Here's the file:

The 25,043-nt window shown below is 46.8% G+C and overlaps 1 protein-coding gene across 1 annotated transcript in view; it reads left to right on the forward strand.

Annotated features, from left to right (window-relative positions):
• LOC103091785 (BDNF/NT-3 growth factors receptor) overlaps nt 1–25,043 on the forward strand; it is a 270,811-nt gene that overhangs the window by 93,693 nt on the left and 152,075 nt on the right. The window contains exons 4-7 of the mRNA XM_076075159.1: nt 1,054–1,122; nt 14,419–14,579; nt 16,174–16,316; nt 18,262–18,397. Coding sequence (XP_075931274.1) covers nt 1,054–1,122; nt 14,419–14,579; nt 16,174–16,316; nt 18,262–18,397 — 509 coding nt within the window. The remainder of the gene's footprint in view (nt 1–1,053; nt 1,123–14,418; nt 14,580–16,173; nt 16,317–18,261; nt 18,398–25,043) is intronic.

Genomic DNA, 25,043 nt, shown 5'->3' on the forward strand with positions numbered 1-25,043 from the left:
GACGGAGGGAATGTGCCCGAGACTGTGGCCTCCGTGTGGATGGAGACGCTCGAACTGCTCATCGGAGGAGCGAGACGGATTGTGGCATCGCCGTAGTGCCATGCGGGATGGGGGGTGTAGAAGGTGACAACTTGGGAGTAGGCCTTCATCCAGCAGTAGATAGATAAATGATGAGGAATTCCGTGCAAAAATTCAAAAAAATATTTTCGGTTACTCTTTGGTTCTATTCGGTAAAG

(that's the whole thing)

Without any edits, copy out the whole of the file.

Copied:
The 25,043-nt window shown below is 46.8% G+C and overlaps 1 protein-coding gene across 1 annotated transcript in view; it reads left to right on the forward strand.

Annotated features, from left to right (window-relative positions):
• LOC103091785 (BDNF/NT-3 growth factors receptor) overlaps nt 1–25,043 on the forward strand; it is a 270,811-nt gene that overhangs the window by 93,693 nt on the left and 152,075 nt on the right. The window contains exons 4-7 of the mRNA XM_076075159.1: nt 1,054–1,122; nt 14,419–14,579; nt 16,174–16,316; nt 18,262–18,397. Coding sequence (XP_075931274.1) covers nt 1,054–1,122; nt 14,419–14,579; nt 16,174–16,316; nt 18,262–18,397 — 509 coding nt within the window. The remainder of the gene's footprint in view (nt 1–1,053; nt 1,123–14,418; nt 14,580–16,173; nt 16,317–18,261; nt 18,398–25,043) is intronic.

Genomic DNA, 25,043 nt, shown 5'->3' on the forward strand with positions numbered 1-25,043 from the left:
GACGGAGGGAATGTGCCCGAGACTGTGGCCTCCGTGTGGATGGAGACGCTCGAACTGCTCATCGGAGGAGCGAGACGGATTGTGGCATCGCCGTAGTGCCATGCGGGATGGGGGGTGTAGAAGGTGACAACTTGGGAGTAGGCCTTCATCCAGCAGTAGATAGATAAATGATGAGGAATTCCGTGCAAAAATTCAAAAAAATATTTTCGGTTACTCTTTGGTTCTATTCGGTAAAG